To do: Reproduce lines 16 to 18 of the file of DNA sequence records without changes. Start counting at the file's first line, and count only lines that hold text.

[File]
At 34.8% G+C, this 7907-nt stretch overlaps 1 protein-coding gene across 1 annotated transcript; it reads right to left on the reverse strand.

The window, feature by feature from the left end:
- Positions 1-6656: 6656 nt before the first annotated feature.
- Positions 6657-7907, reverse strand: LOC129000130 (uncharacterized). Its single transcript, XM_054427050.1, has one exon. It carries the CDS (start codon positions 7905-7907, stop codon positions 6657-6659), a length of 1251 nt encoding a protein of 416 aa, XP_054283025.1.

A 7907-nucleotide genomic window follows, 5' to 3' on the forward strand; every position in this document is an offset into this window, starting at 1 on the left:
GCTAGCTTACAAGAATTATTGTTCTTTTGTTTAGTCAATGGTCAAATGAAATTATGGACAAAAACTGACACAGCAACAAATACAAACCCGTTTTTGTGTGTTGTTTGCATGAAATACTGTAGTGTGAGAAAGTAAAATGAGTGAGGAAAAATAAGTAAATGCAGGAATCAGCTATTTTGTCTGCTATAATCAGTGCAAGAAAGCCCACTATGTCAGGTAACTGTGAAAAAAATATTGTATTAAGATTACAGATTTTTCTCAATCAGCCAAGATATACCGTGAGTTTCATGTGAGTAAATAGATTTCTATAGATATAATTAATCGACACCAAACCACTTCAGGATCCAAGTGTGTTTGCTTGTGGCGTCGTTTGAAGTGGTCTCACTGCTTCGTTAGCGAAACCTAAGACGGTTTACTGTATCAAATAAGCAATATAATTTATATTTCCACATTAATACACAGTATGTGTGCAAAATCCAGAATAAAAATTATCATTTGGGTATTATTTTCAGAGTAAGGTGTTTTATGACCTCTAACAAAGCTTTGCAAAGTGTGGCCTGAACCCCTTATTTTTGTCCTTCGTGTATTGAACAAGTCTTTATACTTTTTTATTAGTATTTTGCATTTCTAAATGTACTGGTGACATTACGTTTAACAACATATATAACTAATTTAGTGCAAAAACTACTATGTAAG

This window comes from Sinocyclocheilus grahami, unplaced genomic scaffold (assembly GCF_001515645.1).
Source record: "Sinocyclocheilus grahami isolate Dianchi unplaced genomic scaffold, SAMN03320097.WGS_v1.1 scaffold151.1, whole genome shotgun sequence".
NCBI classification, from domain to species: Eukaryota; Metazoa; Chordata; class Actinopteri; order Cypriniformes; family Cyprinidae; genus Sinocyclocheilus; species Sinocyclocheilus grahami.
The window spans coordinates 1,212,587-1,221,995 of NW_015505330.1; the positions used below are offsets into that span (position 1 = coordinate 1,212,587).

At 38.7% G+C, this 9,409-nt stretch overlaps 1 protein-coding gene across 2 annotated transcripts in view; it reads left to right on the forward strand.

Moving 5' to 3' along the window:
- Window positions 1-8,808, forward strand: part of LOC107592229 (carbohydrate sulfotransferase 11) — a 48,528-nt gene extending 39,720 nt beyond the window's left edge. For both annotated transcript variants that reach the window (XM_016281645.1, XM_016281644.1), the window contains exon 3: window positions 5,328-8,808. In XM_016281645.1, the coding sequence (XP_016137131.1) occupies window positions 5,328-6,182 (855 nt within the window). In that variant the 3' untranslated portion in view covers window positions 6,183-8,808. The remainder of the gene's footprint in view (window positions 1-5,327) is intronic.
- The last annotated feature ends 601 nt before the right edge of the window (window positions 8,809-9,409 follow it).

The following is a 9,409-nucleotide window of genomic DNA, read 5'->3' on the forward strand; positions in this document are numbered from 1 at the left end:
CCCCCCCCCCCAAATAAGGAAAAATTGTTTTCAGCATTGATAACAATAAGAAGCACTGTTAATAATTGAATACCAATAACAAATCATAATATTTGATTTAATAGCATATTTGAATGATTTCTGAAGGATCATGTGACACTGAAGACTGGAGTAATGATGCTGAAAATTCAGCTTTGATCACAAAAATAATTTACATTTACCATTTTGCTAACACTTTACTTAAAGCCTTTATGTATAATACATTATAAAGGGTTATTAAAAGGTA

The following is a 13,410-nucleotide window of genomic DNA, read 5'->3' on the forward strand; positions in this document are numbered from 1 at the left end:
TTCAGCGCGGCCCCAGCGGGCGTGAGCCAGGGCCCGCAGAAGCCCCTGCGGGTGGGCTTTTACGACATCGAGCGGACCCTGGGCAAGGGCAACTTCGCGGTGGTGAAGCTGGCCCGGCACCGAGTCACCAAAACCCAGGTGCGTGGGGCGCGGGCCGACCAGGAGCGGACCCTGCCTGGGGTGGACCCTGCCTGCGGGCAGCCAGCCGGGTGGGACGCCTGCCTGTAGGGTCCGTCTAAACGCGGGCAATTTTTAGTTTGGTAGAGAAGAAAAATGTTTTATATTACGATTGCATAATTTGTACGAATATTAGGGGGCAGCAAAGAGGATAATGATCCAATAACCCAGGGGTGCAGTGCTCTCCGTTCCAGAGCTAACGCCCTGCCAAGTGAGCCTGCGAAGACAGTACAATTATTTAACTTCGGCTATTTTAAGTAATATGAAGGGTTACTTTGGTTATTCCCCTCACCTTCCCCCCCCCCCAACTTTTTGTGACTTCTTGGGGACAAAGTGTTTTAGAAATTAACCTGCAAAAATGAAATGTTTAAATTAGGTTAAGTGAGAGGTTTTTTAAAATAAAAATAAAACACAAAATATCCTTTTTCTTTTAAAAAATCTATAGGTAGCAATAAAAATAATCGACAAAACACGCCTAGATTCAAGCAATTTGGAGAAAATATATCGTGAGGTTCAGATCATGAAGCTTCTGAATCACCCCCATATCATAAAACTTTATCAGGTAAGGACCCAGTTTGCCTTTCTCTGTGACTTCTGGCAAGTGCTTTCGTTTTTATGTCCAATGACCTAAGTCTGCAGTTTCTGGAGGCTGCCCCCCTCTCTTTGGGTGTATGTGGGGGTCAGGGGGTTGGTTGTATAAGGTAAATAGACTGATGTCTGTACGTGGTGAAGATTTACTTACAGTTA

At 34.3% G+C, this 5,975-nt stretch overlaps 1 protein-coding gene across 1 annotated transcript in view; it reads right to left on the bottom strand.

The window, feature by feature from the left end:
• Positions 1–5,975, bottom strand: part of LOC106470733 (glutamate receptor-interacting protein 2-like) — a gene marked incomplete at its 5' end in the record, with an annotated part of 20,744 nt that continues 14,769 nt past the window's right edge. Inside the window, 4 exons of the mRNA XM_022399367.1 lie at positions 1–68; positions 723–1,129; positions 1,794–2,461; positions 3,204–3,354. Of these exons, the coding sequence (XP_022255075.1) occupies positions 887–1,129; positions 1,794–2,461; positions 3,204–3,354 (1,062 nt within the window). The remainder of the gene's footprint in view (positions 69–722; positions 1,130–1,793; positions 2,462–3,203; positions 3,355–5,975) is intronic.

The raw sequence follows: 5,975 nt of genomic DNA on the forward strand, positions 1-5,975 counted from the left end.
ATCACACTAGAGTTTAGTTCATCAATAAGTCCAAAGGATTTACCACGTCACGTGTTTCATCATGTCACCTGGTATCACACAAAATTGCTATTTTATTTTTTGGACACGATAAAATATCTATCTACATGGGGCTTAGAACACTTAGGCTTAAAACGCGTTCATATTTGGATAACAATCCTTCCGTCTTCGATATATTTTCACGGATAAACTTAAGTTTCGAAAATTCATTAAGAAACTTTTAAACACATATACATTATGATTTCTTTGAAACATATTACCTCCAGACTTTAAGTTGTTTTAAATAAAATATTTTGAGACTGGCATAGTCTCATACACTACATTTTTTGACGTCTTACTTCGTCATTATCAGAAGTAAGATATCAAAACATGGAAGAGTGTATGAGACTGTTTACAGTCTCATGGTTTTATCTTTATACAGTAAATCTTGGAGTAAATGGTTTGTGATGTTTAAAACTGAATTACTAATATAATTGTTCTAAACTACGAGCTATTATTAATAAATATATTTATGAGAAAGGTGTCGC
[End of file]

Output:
CCCCCCCCCCCAAATAAGGAAAAATTGTTTTCAGCATTGATAACAATAAGAAGCACTGTTAATAATTGAATACCAATAACAAATCATAATATTTGATTTAATAGCATATTTGAATGATTTCTGAAGGATCATGTGACACTGAAGACTGGAGTAATGATGCTGAAAATTCAGCTTTGATCACAAAAATAATTTACATTTACCATTTTGCTAACACTTTACTTAAAGCCTTTATGTATAATACATTATAAAGGGTTATTAAAAGGTA

The following is a 13,410-nucleotide window of genomic DNA, read 5'->3' on the forward strand; positions in this document are numbered from 1 at the left end:
TTCAGCGCGGCCCCAGCGGGCGTGAGCCAGGGCCCGCAGAAGCCCCTGCGGGTGGGCTTTTACGACATCGAGCGGACCCTGGGCAAGGGCAACTTCGCGGTGGTGAAGCTGGCCCGGCACCGAGTCACCAAAACCCAGGTGCGTGGGGCGCGGGCCGACCAGGAGCGGACCCTGCCTGGGGTGGACCCTGCCTGCGGGCAGCCAGCCGGGTGGGACGCCTGCCTGTAGGGTCCGTCTAAACGCGGGCAATTTTTAGTTTGGTAGAGAAGAAAAATGTTTTATATTACGATTGCATAATTTGTACGAATATTAGGGGGCAGCAAAGAGGATAATGATCCAATAACCCAGGGGTGCAGTGCTCTCCGTTCCAGAGCTAACGCCCTGCCAAGTGAGCCTGCGAAGACAGTACAATTATTTAACTTCGGCTATTTTAAGTAATATGAAGGGTTACTTTGGTTATTCCCCTCACCTTCCCCCCCCCCCAACTTTTTGTGACTTCTTGGGGACAAAGTGTTTTAGAAATTAACCTGCAAAAATGAAATGTTTAAATTAGGTTAAGTGAGAGGTTTTTTAAAATAAAAATAAAACACAAAATATCCTTTTTCTTTTAAAAAATCTATAGGTAGCAATAAAAATAATCGACAAAACACGCCTAGATTCAAGCAATTTGGAGAAAATATATCGTGAGGTTCAGATCATGAAGCTTCTGAATCACCCCCATATCATAAAACTTTATCAGGTAAGGACCCAGTTTGCCTTTCTCTGTGACTTCTGGCAAGTGCTTTCGTTTTTATGTCCAATGACCTAAGTCTGCAGTTTCTGGAGGCTGCCCCCCTCTCTTTGGGTGTATGTGGGGGTCAGGGGGTTGGTTGTATAAGGTAAATAGACTGATGTCTGTACGTGGTGAAGATTTACTTACAGTTA